|Publication number||US5482254 A|
|Application number||US 08/247,571|
|Publication date||Jan 9, 1996|
|Filing date||May 23, 1994|
|Priority date||Jul 16, 1993|
|Also published as||DE69423217D1, DE69423217T2, EP0708898A1, EP0708898A4, EP0708898B1, US5385334, WO1995002778A1|
|Publication number||08247571, 247571, US 5482254 A, US 5482254A, US-A-5482254, US5482254 A, US5482254A|
|Inventors||Peter J. Greenwood, Benedict L. Aliano, Taeeon Lee, Martin M. Barolli|
|Original Assignee||Carten Controls Inc.|
|Export Citation||BiBTeX, EndNote, RefMan|
|Patent Citations (7), Referenced by (5), Classifications (15), Legal Events (7)|
|External Links: USPTO, USPTO Assignment, Espacenet|
This application is a continuation of application Ser. No. 08/092,709 filed Jul. 16, 1993 now U.S. Pat. No. 5,385,334 issued Jan. 31, 1995.
1. Field of the Invention
The present invention relates to valves generally and, more particularly, but not by way of limitation, to a novel fluid flow valve which is particularly useful in applications in which maintaining the purity of the fluid passing through the valve is critical.
2. Background Art
Fluid flow valves are widely used in a variety of applications for controlling the flow of fluids. In some applications, it is critical that the purity of the fluid passing through the valve be maintained. An example of such a application is in the handling of gas in the manufacture of semiconductors.
Known conventional valves for such applications as the latter mentioned above suffer from the disadvantage that the configuration thereof permits impurities to enter the gases passing through them. For example, such conventional valves typically employ, as a sealing member, a relatively large disk or plug constructed of a synthetic material, such as Kel-F. This relatively large volume of synthetic material absorbs moisture which can enter the gas as an impurity. Other impurities, such as other gases, may be similarly absorbed. Furthermore, the sealing disks or plugs of such valves are attached by means of bolts having heads which project into the flow path, disrupting the flow and/or leading to contaminant particle generation. Also, such valves frequently have other such projections or sharp edges which also lend themselves to contaminant particle generation.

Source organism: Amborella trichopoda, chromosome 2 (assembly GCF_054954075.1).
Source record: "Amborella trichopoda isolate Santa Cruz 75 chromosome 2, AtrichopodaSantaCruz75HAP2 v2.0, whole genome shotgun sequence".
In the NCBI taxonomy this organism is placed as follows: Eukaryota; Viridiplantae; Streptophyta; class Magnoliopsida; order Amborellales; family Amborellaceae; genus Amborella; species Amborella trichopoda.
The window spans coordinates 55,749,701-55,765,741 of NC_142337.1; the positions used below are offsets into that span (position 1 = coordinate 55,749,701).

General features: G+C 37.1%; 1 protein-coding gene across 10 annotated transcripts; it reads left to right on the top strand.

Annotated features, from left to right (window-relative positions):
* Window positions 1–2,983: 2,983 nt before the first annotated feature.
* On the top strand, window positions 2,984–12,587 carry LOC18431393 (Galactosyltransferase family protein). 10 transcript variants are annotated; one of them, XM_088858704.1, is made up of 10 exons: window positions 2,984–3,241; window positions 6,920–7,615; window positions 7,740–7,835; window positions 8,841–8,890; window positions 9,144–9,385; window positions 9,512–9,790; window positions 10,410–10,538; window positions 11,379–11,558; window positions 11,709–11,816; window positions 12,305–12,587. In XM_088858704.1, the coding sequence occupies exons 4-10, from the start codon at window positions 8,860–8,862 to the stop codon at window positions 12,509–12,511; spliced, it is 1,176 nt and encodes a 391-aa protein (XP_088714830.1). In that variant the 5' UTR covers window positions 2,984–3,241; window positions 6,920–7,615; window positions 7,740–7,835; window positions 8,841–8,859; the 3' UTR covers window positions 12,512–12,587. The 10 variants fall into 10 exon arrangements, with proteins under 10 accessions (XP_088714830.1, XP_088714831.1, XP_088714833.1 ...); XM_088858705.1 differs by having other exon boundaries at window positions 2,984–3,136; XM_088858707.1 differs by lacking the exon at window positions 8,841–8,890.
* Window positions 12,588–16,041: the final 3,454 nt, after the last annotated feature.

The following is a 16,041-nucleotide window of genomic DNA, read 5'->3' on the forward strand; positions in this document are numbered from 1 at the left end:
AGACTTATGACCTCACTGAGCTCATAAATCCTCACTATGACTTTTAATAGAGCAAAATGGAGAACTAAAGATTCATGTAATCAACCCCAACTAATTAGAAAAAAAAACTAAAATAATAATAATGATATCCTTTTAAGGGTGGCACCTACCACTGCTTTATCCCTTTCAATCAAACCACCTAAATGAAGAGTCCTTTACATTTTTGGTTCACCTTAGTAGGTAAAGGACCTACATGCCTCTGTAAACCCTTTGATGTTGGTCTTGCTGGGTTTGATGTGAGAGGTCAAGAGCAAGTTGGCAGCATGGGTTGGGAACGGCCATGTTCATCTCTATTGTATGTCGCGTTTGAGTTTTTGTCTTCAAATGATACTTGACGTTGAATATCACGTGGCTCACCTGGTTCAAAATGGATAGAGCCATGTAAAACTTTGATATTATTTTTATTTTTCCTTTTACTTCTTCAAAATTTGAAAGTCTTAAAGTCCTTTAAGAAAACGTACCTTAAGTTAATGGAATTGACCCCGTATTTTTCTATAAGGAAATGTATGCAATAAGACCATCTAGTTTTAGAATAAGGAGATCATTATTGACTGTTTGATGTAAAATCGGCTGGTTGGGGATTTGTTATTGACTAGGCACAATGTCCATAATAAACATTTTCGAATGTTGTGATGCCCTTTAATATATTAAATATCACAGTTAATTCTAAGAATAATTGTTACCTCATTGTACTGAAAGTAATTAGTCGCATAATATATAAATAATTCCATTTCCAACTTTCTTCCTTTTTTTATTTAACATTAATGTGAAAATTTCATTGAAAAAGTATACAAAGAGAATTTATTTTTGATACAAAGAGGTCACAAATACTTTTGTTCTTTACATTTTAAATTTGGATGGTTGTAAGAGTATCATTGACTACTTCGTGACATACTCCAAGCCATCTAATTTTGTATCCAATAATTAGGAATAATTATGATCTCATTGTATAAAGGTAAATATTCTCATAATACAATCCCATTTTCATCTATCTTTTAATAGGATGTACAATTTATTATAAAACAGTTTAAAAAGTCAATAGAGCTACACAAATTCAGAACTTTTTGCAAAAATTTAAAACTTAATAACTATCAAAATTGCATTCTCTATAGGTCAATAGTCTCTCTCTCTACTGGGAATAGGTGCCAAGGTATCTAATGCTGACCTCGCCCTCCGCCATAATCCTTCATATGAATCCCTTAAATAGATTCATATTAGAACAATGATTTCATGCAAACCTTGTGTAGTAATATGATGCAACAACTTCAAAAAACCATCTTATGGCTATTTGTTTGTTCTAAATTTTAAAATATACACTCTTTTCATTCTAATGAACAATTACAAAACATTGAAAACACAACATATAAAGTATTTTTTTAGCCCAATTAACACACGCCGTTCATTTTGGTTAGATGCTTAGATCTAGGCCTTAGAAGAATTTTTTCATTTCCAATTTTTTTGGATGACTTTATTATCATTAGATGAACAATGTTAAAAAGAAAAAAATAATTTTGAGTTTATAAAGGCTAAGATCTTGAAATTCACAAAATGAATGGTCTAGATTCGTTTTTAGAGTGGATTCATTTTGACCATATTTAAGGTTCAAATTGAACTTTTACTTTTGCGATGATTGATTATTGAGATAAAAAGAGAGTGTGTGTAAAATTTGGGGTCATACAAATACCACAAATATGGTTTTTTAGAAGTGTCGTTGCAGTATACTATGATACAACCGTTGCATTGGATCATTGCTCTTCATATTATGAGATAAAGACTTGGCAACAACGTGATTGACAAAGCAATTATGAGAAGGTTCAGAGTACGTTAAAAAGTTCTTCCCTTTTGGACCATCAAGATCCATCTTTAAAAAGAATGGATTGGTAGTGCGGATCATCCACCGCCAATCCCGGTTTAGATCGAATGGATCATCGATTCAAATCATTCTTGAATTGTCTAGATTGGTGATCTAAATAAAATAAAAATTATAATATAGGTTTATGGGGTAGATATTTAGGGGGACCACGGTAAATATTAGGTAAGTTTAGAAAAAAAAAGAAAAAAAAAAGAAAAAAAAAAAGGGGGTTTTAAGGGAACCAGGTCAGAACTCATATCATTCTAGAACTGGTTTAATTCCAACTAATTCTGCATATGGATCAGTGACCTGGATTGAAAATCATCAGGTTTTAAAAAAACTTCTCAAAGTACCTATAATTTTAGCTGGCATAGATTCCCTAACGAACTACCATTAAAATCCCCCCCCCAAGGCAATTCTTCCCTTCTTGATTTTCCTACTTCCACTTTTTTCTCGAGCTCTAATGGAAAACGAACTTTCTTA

A further disadvantage of some known conventional valves is that, when they are moved to a closed position, there is wiping action between sealing members, which wiping action is provided to wipe debris from the faces of the sealing members. This feature, of course, will loosen contaminant particulate matter into the fluid passing through the valves.
Yet another disadvantage of some known conventional valves is that their construction causes them to be larger than would be required with an improved construction.
Accordingly, it is a principal object of the present invention to provide a fluid flow valve in which the volume of the sealing member is minimized.
It is a further object of the invention to provide a fluid flow valve in which there are no projections or sharp edges that can lead to contaminant particle generation.
It is an additional object of the invention to provide a fluid flow valve which does not provide wiping action between sealing members when the valve is being closed.
It is another object of the invention to provide a fluid flow valve which is of such improved construction that it is smaller than conventional valves.
Other objects of the present invention, as well as particular features, elements, and advantages thereof, will be elucidated in, or be apparent from, the following description and the accompanying drawing figures.
The present invention achieves the above objects, among others, by providing, in a preferred embodiment, in a fluid flow valve having a body and having a movable member with lower face, said movable member being movable between a position spaced from a sealing position in said body when said valve is in an open position and movable to said sealing position when said valve is in a closed position, the improvement comprising: an annular sealing member disposed in the outer periphery of said lower face of said movable member to sealingly engage a portion of said body when said valve is in said closed position.
Understanding of the present invention and the various aspects thereof will be facilitated by reference to the accompanying drawing figures, submitted for purposes of illustration only and not intended to define the scope of the invention, on which:
FIG. 1 is a side elevational view, partially in cross-section, of a fluid flow valve constructed according to the present invention.
FIG. 2 is a perspective view of the valve of FIG. 1.
FIG. 3 is a fragmentary, enlarged detail of a portion of FIG. 1.
Reference should now be made to the drawing figures, on which similar or identical elements are given consistent identifying numerals throughout the various figures thereof, and on which parenthetical references to figure numbers direct the reader to the view(s) on which the element(s) being described is (are) best seen, although the element(s) may be seen also on other views.